A Florida appeals court has ruled that one spouse could not claim a homestead exemption against the property tax due on her Florida home when her spouse was claiming a homestead exemption against his home in Indiana.
The Florida homestead exemption is a valuable one. It helps cap the increase in the value of the home for purposes of assessing the Florida property tax to 3 percent per year. In times of high real estate inflation, the assessed value of Florida homes can soar otherwise. The difference in property taxes on homes in the same neighborhood can be substantial where some of the owners are residents, and others are not. In a decision rendered in 2016, the 4th District Court of Appeals of Florida faced a situation where the wife claimed a homestead exemption against her home she solely owned in Broward County, Florida. At the same time, her husband was claiming a homestead exemption on the home he solely owned in Indiana as a legal resident there.
When the Broward County property appraiser learned that both spouses were claiming these exemptions in the different states, the appraiser removed the exemption on the Florida property for the 10 prior tax years. The appraiser further reset the assessed value of the Florida home to its then fair market value, which was significantly higher than the assessed value with the homestead exemption. This action was based on the provision in the Florida Constitution of not allowing more than one exemption to any individual or family unit. The taxpayers argued that this Constitutional limitation only prohibited allowing homestead exemptions on two homes in Florida, and not their situation where one exemption was allowed in another state, here Indiana.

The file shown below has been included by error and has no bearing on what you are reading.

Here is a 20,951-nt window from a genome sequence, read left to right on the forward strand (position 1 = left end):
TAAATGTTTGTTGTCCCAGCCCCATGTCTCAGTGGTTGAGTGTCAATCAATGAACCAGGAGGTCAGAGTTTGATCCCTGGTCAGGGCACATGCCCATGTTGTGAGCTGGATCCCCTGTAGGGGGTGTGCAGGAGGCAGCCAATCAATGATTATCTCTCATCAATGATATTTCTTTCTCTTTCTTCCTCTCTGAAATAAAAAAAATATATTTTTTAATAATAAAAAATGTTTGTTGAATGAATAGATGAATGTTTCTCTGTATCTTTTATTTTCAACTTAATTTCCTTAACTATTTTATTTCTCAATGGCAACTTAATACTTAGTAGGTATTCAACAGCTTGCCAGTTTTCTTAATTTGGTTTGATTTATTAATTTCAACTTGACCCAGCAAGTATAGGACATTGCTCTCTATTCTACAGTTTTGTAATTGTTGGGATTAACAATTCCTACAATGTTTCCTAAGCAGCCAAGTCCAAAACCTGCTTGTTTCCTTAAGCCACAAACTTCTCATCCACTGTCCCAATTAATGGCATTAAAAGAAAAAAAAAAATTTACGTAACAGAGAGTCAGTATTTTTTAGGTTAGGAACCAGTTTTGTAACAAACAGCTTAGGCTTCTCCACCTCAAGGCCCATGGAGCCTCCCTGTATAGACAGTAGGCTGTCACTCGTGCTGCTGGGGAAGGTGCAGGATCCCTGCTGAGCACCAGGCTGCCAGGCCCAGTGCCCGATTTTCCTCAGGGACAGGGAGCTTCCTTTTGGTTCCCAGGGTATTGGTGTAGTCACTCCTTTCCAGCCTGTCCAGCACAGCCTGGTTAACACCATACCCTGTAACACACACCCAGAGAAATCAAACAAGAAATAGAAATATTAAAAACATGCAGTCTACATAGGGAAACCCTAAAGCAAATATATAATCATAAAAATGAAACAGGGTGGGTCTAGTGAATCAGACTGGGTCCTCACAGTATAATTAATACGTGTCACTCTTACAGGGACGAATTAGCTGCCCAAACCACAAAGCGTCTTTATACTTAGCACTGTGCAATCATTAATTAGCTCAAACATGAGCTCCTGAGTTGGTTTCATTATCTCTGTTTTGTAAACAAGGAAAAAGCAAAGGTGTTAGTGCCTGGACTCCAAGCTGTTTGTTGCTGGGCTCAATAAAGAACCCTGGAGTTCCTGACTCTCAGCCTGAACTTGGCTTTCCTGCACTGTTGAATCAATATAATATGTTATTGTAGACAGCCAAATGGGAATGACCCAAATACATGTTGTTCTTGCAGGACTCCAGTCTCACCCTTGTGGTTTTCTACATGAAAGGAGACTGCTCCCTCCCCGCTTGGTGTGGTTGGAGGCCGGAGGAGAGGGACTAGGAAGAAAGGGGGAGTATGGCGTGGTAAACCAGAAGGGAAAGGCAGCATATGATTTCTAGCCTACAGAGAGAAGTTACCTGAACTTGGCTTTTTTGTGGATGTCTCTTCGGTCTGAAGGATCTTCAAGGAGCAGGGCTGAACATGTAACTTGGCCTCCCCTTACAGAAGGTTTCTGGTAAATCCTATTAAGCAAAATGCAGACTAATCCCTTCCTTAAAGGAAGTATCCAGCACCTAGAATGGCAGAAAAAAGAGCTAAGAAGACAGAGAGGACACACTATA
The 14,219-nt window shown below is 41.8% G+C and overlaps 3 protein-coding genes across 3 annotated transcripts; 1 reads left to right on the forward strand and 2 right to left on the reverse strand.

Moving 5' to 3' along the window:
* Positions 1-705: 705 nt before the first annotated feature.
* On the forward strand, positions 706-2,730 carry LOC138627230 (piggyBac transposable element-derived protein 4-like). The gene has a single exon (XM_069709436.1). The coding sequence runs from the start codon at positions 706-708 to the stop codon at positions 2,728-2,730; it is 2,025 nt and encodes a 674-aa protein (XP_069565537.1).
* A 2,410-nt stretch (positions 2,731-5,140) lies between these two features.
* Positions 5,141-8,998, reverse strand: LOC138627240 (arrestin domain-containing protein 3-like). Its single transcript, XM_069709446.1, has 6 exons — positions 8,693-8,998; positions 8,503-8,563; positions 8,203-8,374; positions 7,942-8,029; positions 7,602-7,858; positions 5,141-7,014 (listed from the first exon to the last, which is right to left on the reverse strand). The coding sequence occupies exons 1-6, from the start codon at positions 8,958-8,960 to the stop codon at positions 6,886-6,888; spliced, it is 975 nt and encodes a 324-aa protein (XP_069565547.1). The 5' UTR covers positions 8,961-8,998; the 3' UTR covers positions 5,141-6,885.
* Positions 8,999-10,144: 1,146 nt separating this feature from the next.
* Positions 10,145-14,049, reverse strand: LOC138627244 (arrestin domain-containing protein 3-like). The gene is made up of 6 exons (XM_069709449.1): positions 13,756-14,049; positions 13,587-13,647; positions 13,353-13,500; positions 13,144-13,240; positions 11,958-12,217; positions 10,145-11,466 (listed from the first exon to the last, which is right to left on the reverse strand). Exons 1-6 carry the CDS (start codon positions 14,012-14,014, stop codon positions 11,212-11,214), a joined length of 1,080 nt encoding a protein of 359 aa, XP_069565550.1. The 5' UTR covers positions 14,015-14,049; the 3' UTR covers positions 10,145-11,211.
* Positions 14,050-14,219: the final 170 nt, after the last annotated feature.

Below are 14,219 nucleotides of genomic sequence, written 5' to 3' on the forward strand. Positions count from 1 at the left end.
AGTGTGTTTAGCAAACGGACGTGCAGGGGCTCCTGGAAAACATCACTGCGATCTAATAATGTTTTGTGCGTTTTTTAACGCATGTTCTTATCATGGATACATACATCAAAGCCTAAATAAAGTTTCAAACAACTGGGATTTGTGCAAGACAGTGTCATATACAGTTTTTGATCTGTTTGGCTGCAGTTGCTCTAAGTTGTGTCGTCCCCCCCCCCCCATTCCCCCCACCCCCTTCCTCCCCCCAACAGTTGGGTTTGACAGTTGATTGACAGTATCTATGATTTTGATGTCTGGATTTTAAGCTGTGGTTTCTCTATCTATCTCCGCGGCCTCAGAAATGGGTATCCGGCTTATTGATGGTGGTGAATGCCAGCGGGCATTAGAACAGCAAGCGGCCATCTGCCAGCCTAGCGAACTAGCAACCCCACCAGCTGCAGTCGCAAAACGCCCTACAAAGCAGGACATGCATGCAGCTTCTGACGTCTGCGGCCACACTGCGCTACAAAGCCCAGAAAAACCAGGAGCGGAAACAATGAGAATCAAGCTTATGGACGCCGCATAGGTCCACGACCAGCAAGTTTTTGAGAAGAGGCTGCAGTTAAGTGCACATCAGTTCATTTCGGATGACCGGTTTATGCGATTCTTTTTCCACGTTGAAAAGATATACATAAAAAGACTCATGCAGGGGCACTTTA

The Court found the answer to the question from a Florida statute which had only been enacted in 2001. That statute, FSA 196.031(6), prohibits a person who is receiving the benefit of an ad valorem tax exemption in another state where permanent residency is required as a basis for the grant of that exemption from claiming a homestead exemption in Florida. The Court found that, because the wife and husband commingled their finances, that the wife was obtaining the benefit of the husband’s Indiana homestead exemption. Thus, as a result of this indirect benefit, the statute disallowing the Florida homestead exemption applied. In reaching this conclusion, the Court also ruled that the further statutory restriction was valid under Florida law, because it was grounded in the language of the constitutional provision and not inconsistent with the Constitution.
In December 2016, the Florida Supreme Court declined to accept an appeal of this decision. Thus, this decision by the 4th District Court of Appeals will stand as the law in Florida.
It is increasingly common for a married couple to claim legal residency each in a different state. If the intention is for the spouse owning the Florida home to obtain for the homestead exemption, the other spouse should not apply for a homestead exemption in the other state. Usually, the Florida homestead exemption has much more economic value than the exemption allowed by other states.